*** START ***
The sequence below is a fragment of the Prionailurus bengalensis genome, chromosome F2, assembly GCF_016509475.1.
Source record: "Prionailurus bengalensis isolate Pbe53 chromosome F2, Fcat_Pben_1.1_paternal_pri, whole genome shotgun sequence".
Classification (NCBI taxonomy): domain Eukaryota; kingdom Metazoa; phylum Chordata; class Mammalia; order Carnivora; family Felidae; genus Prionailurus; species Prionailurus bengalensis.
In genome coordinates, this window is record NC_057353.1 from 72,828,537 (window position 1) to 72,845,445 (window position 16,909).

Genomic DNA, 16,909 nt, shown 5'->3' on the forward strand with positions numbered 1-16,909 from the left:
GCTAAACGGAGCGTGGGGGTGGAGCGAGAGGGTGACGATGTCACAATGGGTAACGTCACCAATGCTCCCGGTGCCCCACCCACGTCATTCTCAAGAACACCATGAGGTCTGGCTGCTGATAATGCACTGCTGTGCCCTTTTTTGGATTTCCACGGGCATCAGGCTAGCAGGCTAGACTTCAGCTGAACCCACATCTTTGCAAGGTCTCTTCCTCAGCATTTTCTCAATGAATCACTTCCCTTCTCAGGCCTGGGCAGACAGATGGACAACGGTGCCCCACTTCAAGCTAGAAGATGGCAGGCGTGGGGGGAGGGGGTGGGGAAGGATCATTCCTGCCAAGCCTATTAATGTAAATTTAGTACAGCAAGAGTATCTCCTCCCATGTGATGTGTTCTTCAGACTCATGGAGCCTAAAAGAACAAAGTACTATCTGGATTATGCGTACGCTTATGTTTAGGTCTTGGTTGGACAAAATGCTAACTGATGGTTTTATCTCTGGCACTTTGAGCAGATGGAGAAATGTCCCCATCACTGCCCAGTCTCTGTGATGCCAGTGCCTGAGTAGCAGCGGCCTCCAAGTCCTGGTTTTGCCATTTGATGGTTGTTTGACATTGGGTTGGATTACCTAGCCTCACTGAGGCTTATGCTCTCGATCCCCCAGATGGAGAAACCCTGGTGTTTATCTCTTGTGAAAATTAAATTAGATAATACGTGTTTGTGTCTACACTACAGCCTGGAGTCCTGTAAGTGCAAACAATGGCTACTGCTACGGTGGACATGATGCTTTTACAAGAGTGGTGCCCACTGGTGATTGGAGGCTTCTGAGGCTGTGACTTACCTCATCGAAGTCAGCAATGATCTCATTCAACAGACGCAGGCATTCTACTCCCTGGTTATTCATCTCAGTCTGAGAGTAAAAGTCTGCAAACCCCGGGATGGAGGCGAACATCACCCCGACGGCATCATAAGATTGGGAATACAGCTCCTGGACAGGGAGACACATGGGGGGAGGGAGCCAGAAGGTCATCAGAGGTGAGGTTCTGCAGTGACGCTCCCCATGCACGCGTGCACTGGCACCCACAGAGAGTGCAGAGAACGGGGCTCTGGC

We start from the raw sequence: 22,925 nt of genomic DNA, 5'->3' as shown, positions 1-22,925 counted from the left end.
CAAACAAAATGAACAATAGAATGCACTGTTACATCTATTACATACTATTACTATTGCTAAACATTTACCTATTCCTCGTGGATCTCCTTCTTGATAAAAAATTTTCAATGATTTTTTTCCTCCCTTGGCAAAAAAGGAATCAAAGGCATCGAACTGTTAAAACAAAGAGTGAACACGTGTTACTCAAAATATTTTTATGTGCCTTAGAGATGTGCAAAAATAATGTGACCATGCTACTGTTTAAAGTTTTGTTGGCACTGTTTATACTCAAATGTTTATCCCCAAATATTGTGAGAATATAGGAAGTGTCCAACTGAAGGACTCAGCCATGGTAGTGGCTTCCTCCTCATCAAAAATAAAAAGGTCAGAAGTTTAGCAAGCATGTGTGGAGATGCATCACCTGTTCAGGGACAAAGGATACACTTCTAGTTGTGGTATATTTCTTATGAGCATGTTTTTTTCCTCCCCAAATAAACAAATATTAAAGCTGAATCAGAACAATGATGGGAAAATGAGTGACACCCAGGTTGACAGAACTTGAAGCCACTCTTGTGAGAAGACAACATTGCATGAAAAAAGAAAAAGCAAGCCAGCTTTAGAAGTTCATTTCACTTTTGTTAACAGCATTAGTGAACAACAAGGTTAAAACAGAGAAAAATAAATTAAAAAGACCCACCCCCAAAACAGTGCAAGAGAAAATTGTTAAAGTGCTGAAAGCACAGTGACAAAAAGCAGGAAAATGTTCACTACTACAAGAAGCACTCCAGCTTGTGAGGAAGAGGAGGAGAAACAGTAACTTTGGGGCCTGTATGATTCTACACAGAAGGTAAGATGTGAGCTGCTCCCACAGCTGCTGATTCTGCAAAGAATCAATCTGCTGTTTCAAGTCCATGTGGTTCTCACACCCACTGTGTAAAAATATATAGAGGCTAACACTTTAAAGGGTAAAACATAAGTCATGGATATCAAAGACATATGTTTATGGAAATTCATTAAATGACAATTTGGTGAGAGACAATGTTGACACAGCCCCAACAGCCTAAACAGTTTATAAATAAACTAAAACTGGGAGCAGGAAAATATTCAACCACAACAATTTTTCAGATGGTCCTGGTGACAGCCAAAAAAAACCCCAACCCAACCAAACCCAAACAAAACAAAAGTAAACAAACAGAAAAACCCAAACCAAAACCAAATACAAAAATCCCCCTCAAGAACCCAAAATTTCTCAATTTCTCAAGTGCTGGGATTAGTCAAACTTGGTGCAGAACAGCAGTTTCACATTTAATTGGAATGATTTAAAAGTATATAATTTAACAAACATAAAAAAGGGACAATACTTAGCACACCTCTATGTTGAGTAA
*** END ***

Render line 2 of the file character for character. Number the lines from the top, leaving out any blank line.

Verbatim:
Source record: "Prionailurus bengalensis isolate Pbe53 chromosome F2, Fcat_Pben_1.1_paternal_pri, whole genome shotgun sequence".